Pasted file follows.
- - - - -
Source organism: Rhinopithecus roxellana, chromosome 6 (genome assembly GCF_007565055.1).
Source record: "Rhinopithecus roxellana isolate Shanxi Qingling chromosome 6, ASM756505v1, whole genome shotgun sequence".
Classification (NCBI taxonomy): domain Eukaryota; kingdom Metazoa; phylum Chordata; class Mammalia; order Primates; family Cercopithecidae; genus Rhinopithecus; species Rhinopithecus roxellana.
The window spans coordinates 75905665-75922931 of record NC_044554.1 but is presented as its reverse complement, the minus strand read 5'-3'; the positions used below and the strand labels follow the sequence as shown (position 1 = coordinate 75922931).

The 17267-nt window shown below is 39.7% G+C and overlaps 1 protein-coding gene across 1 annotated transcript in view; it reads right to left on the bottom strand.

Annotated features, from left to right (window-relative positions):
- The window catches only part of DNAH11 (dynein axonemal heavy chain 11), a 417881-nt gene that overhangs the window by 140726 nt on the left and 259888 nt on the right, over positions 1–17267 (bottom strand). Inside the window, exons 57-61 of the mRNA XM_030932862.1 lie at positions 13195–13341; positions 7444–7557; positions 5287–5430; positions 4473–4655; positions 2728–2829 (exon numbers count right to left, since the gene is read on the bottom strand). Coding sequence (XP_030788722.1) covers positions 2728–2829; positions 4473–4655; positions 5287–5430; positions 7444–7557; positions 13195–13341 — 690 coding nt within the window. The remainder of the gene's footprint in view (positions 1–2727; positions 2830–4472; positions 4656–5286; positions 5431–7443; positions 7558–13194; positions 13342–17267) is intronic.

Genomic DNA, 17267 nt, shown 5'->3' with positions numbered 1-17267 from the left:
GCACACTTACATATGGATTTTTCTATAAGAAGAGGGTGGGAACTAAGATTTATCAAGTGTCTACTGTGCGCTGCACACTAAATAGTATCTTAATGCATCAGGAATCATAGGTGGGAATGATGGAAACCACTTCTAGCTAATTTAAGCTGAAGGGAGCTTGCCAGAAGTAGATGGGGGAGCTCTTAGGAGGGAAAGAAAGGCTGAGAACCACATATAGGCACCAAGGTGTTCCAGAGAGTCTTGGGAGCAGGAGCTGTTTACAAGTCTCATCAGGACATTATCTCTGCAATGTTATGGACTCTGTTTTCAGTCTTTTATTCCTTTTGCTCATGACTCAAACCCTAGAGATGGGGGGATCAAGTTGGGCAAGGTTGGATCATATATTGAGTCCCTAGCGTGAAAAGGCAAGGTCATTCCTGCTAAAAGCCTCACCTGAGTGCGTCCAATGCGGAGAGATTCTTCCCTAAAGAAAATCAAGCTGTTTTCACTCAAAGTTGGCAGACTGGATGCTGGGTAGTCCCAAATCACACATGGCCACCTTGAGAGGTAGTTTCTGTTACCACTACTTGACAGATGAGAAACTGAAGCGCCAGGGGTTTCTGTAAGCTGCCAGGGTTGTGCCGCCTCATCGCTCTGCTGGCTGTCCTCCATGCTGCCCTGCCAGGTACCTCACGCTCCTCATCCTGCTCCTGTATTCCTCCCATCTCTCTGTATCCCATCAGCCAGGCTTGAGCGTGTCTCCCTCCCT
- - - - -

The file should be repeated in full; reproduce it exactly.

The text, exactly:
Source organism: Rhinopithecus roxellana, chromosome 6 (genome assembly GCF_007565055.1).
Source record: "Rhinopithecus roxellana isolate Shanxi Qingling chromosome 6, ASM756505v1, whole genome shotgun sequence".
Classification (NCBI taxonomy): domain Eukaryota; kingdom Metazoa; phylum Chordata; class Mammalia; order Primates; family Cercopithecidae; genus Rhinopithecus; species Rhinopithecus roxellana.
The window spans coordinates 75905665-75922931 of record NC_044554.1 but is presented as its reverse complement, the minus strand read 5'-3'; the positions used below and the strand labels follow the sequence as shown (position 1 = coordinate 75922931).

The 17267-nt window shown below is 39.7% G+C and overlaps 1 protein-coding gene across 1 annotated transcript in view; it reads right to left on the bottom strand.

Annotated features, from left to right (window-relative positions):
- The window catches only part of DNAH11 (dynein axonemal heavy chain 11), a 417881-nt gene that overhangs the window by 140726 nt on the left and 259888 nt on the right, over positions 1–17267 (bottom strand). Inside the window, exons 57-61 of the mRNA XM_030932862.1 lie at positions 13195–13341; positions 7444–7557; positions 5287–5430; positions 4473–4655; positions 2728–2829 (exon numbers count right to left, since the gene is read on the bottom strand). Coding sequence (XP_030788722.1) covers positions 2728–2829; positions 4473–4655; positions 5287–5430; positions 7444–7557; positions 13195–13341 — 690 coding nt within the window. The remainder of the gene's footprint in view (positions 1–2727; positions 2830–4472; positions 4656–5286; positions 5431–7443; positions 7558–13194; positions 13342–17267) is intronic.

Genomic DNA, 17267 nt, shown 5'->3' with positions numbered 1-17267 from the left:
GCACACTTACATATGGATTTTTCTATAAGAAGAGGGTGGGAACTAAGATTTATCAAGTGTCTACTGTGCGCTGCACACTAAATAGTATCTTAATGCATCAGGAATCATAGGTGGGAATGATGGAAACCACTTCTAGCTAATTTAAGCTGAAGGGAGCTTGCCAGAAGTAGATGGGGGAGCTCTTAGGAGGGAAAGAAAGGCTGAGAACCACATATAGGCACCAAGGTGTTCCAGAGAGTCTTGGGAGCAGGAGCTGTTTACAAGTCTCATCAGGACATTATCTCTGCAATGTTATGGACTCTGTTTTCAGTCTTTTATTCCTTTTGCTCATGACTCAAACCCTAGAGATGGGGGGATCAAGTTGGGCAAGGTTGGATCATATATTGAGTCCCTAGCGTGAAAAGGCAAGGTCATTCCTGCTAAAAGCCTCACCTGAGTGCGTCCAATGCGGAGAGATTCTTCCCTAAAGAAAATCAAGCTGTTTTCACTCAAAGTTGGCAGACTGGATGCTGGGTAGTCCCAAATCACACATGGCCACCTTGAGAGGTAGTTTCTGTTACCACTACTTGACAGATGAGAAACTGAAGCGCCAGGGGTTTCTGTAAGCTGCCAGGGTTGTGCCGCCTCATCGCTCTGCTGGCTGTCCTCCATGCTGCCCTGCCAGGTACCTCACGCTCCTCATCCTGCTCCTGTATTCCTCCCATCTCTCTGTATCCCATCAGCCAGGCTTGAGCGTGTCTCCCTCCCT